In a public briefing, Kwon said it was unlikely testing would have errors. However, he said scientists have been screening patients who tested positive again, to make sure that their positive result wasn’t just an issue with the test. “We need more further investigation,” he added.
For now, the KCDC is investigating the remaining cases to get a more conclusive answer.
The changing results can be frustrating for patients. Jin Kim, who is hospitalized in the South Korean city of Daejeon, tested positive for coronavirus on March 25 — this week he tested negative, but a day later he tested positive again. The 25-year-old will have to take another two tests at least, as he needs two consecutive negative tests to be declared recovered.
Once he’s discharged from hospital, the government recommends he isolates for two weeks.
Can a person who has retested positive infect others?
Kwon says there is no evidence so far of a person who has retested positive being infectious, adding: “At the moment, we think that there is no danger of further secondary or tertiary transmission.”
That’s also a concern weighing on the minds of people in the US.
Responding to a question about patients retesting positive at the CNN Town Hall on Thursday night, Dr. Deborah Birx, the White House coronavirus response coordinator, said the jury was still out on whether a person who had recovered could still shed infectious RNA strands.
“That’s a question that’s still outstanding — it hasn’t been answered in the studies to date, although people are really working on that now and culturing the virus and seeing if that potential exists,” she added.
After coronavirus patients are declared recovered, the KCDC recommends two more weeks of self-isolation. In an article published in BMJ medical journal this week, Sung-Il Cho, a professor of epidemiology at the Seoul National University Graduate School of Public Health, also advised discharged patients to remain isolated or quarantined for a while to make sure there’s no re-detection of the virus.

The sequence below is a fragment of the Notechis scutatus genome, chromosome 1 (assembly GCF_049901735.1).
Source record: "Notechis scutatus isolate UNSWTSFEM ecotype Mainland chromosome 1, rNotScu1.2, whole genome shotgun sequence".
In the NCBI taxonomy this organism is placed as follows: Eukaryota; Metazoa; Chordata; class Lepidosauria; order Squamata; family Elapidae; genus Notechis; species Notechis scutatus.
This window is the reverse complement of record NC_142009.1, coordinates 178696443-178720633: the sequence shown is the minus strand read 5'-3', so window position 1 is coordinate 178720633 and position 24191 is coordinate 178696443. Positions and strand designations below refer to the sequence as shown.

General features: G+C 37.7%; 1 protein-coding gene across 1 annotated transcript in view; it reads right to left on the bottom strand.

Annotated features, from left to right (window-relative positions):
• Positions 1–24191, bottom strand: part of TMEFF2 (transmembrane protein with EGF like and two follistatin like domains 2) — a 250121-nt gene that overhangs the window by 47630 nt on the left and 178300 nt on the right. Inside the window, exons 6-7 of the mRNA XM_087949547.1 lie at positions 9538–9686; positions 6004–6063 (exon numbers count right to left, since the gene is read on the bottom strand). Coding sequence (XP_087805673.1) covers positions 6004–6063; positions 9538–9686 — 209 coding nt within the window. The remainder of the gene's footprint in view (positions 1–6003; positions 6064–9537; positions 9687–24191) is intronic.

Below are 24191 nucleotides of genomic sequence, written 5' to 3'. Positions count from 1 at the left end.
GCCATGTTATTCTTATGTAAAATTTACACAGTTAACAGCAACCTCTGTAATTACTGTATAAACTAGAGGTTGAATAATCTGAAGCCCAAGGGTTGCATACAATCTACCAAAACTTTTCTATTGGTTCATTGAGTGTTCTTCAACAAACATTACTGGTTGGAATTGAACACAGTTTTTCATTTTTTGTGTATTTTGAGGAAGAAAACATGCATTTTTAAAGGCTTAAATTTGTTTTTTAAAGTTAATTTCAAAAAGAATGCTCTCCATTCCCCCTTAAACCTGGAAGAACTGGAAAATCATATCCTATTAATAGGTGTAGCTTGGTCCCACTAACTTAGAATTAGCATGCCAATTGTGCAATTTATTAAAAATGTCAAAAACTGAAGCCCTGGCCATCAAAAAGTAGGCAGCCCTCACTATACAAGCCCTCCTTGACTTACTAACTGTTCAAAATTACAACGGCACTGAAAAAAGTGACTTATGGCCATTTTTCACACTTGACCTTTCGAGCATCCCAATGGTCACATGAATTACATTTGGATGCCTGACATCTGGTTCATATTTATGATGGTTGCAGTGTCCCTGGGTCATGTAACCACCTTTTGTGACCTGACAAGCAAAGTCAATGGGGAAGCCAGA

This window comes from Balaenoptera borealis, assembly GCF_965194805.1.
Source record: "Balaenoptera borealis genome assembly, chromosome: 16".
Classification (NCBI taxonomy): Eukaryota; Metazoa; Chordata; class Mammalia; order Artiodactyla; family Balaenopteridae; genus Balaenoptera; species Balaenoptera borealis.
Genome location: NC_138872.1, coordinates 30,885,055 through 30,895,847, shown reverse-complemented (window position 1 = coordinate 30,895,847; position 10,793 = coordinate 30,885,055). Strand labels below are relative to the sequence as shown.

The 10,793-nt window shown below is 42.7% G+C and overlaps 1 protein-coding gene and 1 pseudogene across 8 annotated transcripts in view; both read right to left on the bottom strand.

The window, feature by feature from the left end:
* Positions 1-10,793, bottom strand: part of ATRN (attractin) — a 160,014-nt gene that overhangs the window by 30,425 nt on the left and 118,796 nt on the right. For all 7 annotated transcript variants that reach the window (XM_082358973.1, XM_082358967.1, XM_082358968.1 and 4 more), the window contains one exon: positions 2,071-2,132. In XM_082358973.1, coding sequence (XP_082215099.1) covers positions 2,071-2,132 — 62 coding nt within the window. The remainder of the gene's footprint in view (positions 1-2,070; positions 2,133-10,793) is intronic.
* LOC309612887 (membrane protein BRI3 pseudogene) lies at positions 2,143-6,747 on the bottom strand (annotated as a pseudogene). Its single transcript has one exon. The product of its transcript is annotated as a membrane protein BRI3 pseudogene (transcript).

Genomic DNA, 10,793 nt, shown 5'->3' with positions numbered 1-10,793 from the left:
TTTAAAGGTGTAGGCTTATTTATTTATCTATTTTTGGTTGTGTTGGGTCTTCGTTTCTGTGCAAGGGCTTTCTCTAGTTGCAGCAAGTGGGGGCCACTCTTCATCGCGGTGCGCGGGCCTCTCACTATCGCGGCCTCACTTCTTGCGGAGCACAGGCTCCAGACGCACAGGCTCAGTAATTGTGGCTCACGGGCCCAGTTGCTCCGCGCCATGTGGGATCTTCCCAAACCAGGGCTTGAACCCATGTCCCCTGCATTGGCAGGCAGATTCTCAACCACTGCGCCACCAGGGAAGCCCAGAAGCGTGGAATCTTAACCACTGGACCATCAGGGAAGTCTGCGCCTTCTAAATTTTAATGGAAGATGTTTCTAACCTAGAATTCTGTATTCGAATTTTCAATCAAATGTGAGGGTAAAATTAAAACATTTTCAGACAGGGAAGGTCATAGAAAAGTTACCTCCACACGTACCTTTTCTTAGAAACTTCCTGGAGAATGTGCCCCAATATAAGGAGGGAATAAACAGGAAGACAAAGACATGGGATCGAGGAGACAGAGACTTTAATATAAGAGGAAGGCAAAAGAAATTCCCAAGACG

What does this mean for antibodies?
When a person is recovering from a virus, their body produces antibodies. Antibodies are important because they can prevent a person from being reinfected with the same virus, as the body already knows how to fight the disease.
The number of recovered patients who have retested positive for the virus has raised concerns about how antibodies work in response to COVID-19.
When asked Thursday whether it was possible for someone to get reinfected, Birx replied: “In biology, you never want to say that that’s not possible.”
She said they had seen coronavirus patients appear to recover and develop antibodies, but there was always the possibility of outliers who did not develop antibodies to the virus. “Those outliers always exist, but right now we don’t have (any) evidence that that’s a common thing that we see,” she said.
The KCDC plans to test 400 specimens from people who have been infected and recovered to see how much — if any — immunity having COVID-19 might give people. Kwon says those tests may take several weeks.
In the end, Kwon said, it comes down to this: “We don’t know much about COVID-19.”